Bryan Chapell, Christ-Centered Preaching (Baker Book House, 1994), 374 pages, $24.99.
Twenty years ago, in connection with some graduate studies, I reviewed the many hundreds of biblically-oriented homiletics texts produced in the previous 175 years and found 90% of them to be repetitive and mundane. Of course some of the “classics” stood out as fresh and highly significant. These included the many volumes by A. W. Blackwood and by W. E. Sangster, John A. Broadus’ Preparation and Delivery of Sermons, Phillips Brooks’ Lectures on Preaching, H. Grady Davis’ Design for Preaching, together with a handful more. These all well deserve the continued interest they have sustained over the years. Now, over this latter half of the twentieth century, we continue to profit from contemporaries such as Haddon Robinson, Thomas G. Long, and Fred B. Craddock. Bryan Chapell’s new Christ-Centered Preaching may well be destined to join their illustrious ranks.
In our era, only James S. Stewart in his A Faith to Proclaim has dared boldly to confront the all-too-common pulpit distortion of the age first noted by Brooks as “preaching which must be called preaching about Christ as distinct from preaching Christ,” a malady which tends to spread in unfortunate proportion to an otherwise worthy focus on the impactive dimensions of Christianity on our needy society.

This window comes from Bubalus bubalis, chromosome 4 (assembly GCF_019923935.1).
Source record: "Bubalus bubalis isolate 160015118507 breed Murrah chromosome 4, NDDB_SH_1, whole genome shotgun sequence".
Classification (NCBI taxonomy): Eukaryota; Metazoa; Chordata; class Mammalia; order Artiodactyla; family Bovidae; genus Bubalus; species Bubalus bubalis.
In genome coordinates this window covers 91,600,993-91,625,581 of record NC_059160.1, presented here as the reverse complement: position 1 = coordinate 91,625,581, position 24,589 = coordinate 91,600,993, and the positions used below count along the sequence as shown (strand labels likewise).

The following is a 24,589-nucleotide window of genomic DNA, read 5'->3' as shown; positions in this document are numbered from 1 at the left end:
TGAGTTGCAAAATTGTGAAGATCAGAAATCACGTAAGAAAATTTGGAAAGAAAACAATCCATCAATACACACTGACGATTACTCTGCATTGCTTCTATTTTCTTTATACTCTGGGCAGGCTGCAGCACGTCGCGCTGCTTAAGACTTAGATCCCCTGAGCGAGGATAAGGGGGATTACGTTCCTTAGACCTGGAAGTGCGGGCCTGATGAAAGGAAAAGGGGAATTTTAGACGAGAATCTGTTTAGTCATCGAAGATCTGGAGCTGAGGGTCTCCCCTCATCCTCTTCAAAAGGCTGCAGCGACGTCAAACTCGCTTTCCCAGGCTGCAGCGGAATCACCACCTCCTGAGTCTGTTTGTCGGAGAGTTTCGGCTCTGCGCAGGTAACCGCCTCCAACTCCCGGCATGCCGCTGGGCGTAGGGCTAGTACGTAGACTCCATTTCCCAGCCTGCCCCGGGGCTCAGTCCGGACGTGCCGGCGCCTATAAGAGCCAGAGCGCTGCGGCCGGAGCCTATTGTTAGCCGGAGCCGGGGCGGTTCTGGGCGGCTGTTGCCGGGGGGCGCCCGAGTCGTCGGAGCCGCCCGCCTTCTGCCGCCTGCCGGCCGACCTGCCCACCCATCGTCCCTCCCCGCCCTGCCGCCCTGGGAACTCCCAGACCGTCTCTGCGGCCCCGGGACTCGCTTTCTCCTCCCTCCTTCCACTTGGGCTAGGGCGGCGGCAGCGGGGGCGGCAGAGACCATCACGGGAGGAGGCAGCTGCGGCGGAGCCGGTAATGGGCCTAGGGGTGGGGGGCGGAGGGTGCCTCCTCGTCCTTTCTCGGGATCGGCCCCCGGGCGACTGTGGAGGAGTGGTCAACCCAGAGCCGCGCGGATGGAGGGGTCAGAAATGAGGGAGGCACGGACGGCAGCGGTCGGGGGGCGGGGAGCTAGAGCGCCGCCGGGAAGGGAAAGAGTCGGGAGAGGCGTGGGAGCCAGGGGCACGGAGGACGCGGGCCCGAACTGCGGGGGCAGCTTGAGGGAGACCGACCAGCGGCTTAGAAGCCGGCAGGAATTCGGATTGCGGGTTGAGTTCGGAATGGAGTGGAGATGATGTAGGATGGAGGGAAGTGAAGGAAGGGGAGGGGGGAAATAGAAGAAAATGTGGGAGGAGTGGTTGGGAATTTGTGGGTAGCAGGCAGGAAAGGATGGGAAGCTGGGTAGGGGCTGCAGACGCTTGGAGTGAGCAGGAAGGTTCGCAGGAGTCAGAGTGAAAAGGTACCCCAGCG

Bryan Chapell has now tackled the virus that robs so much contemporary preaching of its virility and dulls its confrontational character. This innovative discussion of the authority and redemptive power of the Scriptures when exposed uses all the insights gleaned from contemporary studies in communications dynamics. But he contends that the determination of a sermon’s subject remains only half-done when the preacher has merely discerned what the biblical writer was saying. Chapell thus affirms that only a clear understanding of each specific passage’s purpose can facilitate an unclouded capacity to proclaim its truths effectively.